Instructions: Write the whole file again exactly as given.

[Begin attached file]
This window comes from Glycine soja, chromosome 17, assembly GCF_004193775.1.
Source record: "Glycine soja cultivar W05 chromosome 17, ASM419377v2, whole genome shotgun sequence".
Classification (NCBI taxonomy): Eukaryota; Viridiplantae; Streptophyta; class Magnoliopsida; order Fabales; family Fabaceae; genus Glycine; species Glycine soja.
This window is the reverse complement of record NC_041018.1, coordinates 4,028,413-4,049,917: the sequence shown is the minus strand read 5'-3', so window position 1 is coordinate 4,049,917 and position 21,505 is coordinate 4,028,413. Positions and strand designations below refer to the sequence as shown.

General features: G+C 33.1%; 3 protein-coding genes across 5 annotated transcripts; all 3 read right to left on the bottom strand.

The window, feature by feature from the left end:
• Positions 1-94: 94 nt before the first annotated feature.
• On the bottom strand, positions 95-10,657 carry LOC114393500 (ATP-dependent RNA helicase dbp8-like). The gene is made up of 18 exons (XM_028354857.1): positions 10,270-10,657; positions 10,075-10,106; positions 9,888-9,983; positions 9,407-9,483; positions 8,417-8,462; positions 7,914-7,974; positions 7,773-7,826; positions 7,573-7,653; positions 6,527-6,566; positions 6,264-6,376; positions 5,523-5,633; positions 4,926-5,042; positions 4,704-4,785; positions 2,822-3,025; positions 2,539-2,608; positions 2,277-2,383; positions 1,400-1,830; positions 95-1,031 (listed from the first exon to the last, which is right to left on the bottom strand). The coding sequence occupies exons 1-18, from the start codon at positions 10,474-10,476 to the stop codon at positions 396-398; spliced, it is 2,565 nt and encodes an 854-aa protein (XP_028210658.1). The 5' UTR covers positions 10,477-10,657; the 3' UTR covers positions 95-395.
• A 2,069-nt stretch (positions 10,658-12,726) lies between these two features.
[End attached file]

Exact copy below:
This window comes from Glycine soja, chromosome 17, assembly GCF_004193775.1.
Source record: "Glycine soja cultivar W05 chromosome 17, ASM419377v2, whole genome shotgun sequence".
Classification (NCBI taxonomy): Eukaryota; Viridiplantae; Streptophyta; class Magnoliopsida; order Fabales; family Fabaceae; genus Glycine; species Glycine soja.
This window is the reverse complement of record NC_041018.1, coordinates 4,028,413-4,049,917: the sequence shown is the minus strand read 5'-3', so window position 1 is coordinate 4,049,917 and position 21,505 is coordinate 4,028,413. Positions and strand designations below refer to the sequence as shown.

General features: G+C 33.1%; 3 protein-coding genes across 5 annotated transcripts; all 3 read right to left on the bottom strand.

The window, feature by feature from the left end:
• Positions 1-94: 94 nt before the first annotated feature.
• On the bottom strand, positions 95-10,657 carry LOC114393500 (ATP-dependent RNA helicase dbp8-like). The gene is made up of 18 exons (XM_028354857.1): positions 10,270-10,657; positions 10,075-10,106; positions 9,888-9,983; positions 9,407-9,483; positions 8,417-8,462; positions 7,914-7,974; positions 7,773-7,826; positions 7,573-7,653; positions 6,527-6,566; positions 6,264-6,376; positions 5,523-5,633; positions 4,926-5,042; positions 4,704-4,785; positions 2,822-3,025; positions 2,539-2,608; positions 2,277-2,383; positions 1,400-1,830; positions 95-1,031 (listed from the first exon to the last, which is right to left on the bottom strand). The coding sequence occupies exons 1-18, from the start codon at positions 10,474-10,476 to the stop codon at positions 396-398; spliced, it is 2,565 nt and encodes an 854-aa protein (XP_028210658.1). The 5' UTR covers positions 10,477-10,657; the 3' UTR covers positions 95-395.
• A 2,069-nt stretch (positions 10,658-12,726) lies between these two features.